English is a ridiculous language

Does it really matter that I don’t know how to pronounce spinach?

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PHOTO: Nothing Ahead / Pexels

By: Daniel Salcedo Rubio, Features Editor

English is an absurd language. There, I said it. For me, it was relatively easy to reach a conversational level, but English has some random pronunciation rules which . . . don’t make sense? 

A week ago, in one of The Peak’s pitch meetings, I had an ESL (English as a second language) moment. All my life I’ve been pronouncing “minestrone soup” as mine-strown, you know, like how you would pronounce “Minecraft” (mine-kraft). Apparently, it’s pronounced mi-nuh-strow-nee — how on earth is my Latino ass supposed to know that? I know, don’t even begin, minestrone soup is of Italian origin and foreign words don’t follow the same pronunciation rules . . . yes, I admit fault in this case. 

Well, you know what? To the surprise of no one but myself, my roommate let me know today that I’m also pronouncing “spinach” wrong. I’ve been pronouncing it as you would pronounce character or Christmas, with the keh sound at the end — apparently it’s supposed to be spi-nuhch, kinda like choices or chances, with that very pronounced ch sound. All I have to say is why? Why am I subjected to feeling ignorant every other week due to arbitrary rules that have the enforceability of very thin glass? To quote Gloria Delgado-Pritchett, “Do you even know how smart I am in Spanish?” (Spoiler alert, not very).

Well, I no longer have any form of respect for this language’s rules. Yes, that’s right, spinach pushed me over the edge. This is my second time living in a country where I have to speak English in order to communicate, and you know what? I’ve never had a real problem getting my point across. I’m even doing a Master’s degree in my second language and somehow I’m also the features editor for this publication! There’s really no reason for anyone to feel lesser due to pronunciation nuances that don’t affect their ability to communicate wants and needs. Pronunciation doesn’t equal fluency. Actually, be proud of your thick accent because it means you know how to speak another language, a feat most people who make fun of your mispronunciations probably can’t claim themselves. If you’re going to call me a Latino with an accent, just make sure you add bilingual before it.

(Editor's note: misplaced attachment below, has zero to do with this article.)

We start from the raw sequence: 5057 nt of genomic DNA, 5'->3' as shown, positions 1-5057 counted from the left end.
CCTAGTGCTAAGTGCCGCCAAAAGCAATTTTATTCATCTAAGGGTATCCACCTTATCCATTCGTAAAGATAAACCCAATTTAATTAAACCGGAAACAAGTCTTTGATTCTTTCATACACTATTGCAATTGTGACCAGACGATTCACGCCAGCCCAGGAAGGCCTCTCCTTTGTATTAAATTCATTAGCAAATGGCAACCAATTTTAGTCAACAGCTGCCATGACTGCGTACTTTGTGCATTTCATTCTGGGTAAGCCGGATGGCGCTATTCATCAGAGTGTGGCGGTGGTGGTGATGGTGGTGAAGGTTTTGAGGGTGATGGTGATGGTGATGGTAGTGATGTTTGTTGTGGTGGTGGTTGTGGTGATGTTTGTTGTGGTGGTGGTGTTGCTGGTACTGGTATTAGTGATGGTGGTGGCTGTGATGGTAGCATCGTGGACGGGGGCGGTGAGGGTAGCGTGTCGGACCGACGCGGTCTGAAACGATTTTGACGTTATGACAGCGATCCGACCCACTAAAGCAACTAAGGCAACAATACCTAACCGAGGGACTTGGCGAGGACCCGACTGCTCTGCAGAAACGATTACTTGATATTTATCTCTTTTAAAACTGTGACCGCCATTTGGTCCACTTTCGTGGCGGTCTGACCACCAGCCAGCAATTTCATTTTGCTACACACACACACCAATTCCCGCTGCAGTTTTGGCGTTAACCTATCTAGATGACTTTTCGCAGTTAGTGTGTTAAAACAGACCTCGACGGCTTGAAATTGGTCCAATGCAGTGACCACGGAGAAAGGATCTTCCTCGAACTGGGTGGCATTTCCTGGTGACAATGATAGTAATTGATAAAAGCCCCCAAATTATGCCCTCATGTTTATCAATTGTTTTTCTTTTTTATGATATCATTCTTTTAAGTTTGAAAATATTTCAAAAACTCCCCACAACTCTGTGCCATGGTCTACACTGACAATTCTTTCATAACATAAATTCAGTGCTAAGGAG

My only rule for pronunciation moving forward is to always respect a person’s name or any words that have a sociocultural meaning (yes, even Worcestershire sauce). Why? Because that’s not language, that’s someone’s identity and culture, and thus should be respected (you win this time, minestrone soup). Language’s main purpose is to communicate your thoughts to others, and if you’re doing that — nothing else really matters.

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